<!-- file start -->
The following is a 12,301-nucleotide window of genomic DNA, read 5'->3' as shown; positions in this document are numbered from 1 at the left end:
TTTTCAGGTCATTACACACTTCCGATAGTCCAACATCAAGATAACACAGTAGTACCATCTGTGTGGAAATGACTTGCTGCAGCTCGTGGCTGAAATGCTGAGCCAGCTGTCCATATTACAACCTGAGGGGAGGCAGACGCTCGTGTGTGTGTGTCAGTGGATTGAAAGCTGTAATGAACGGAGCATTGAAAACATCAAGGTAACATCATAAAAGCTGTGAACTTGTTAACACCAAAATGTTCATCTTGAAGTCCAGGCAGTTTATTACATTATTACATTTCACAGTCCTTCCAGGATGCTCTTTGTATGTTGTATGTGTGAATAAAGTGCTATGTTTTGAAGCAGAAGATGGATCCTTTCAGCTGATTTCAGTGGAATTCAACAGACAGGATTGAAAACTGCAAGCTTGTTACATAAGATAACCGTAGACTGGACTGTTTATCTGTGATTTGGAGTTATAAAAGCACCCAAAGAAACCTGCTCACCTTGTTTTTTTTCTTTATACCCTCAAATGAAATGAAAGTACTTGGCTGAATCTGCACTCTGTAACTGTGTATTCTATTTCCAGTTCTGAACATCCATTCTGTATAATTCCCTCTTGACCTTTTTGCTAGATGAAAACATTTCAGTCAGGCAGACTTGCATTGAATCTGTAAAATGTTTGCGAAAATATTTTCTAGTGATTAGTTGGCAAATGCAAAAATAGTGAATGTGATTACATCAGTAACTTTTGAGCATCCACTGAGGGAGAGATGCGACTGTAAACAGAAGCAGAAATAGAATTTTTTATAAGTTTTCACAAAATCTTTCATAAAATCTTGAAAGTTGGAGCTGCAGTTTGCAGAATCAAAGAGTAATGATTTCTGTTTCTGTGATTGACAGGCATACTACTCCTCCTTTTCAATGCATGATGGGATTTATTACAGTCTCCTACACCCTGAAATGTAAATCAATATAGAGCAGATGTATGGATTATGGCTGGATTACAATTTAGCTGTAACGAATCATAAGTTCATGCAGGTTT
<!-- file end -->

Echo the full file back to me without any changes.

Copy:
The following is a 12,301-nucleotide window of genomic DNA, read 5'->3' as shown; positions in this document are numbered from 1 at the left end:
TTTTCAGGTCATTACACACTTCCGATAGTCCAACATCAAGATAACACAGTAGTACCATCTGTGTGGAAATGACTTGCTGCAGCTCGTGGCTGAAATGCTGAGCCAGCTGTCCATATTACAACCTGAGGGGAGGCAGACGCTCGTGTGTGTGTGTCAGTGGATTGAAAGCTGTAATGAACGGAGCATTGAAAACATCAAGGTAACATCATAAAAGCTGTGAACTTGTTAACACCAAAATGTTCATCTTGAAGTCCAGGCAGTTTATTACATTATTACATTTCACAGTCCTTCCAGGATGCTCTTTGTATGTTGTATGTGTGAATAAAGTGCTATGTTTTGAAGCAGAAGATGGATCCTTTCAGCTGATTTCAGTGGAATTCAACAGACAGGATTGAAAACTGCAAGCTTGTTACATAAGATAACCGTAGACTGGACTGTTTATCTGTGATTTGGAGTTATAAAAGCACCCAAAGAAACCTGCTCACCTTGTTTTTTTTCTTTATACCCTCAAATGAAATGAAAGTACTTGGCTGAATCTGCACTCTGTAACTGTGTATTCTATTTCCAGTTCTGAACATCCATTCTGTATAATTCCCTCTTGACCTTTTTGCTAGATGAAAACATTTCAGTCAGGCAGACTTGCATTGAATCTGTAAAATGTTTGCGAAAATATTTTCTAGTGATTAGTTGGCAAATGCAAAAATAGTGAATGTGATTACATCAGTAACTTTTGAGCATCCACTGAGGGAGAGATGCGACTGTAAACAGAAGCAGAAATAGAATTTTTTATAAGTTTTCACAAAATCTTTCATAAAATCTTGAAAGTTGGAGCTGCAGTTTGCAGAATCAAAGAGTAATGATTTCTGTTTCTGTGATTGACAGGCATACTACTCCTCCTTTTCAATGCATGATGGGATTTATTACAGTCTCCTACACCCTGAAATGTAAATCAATATAGAGCAGATGTATGGATTATGGCTGGATTACAATTTAGCTGTAACGAATCATAAGTTCATGCAGGTTT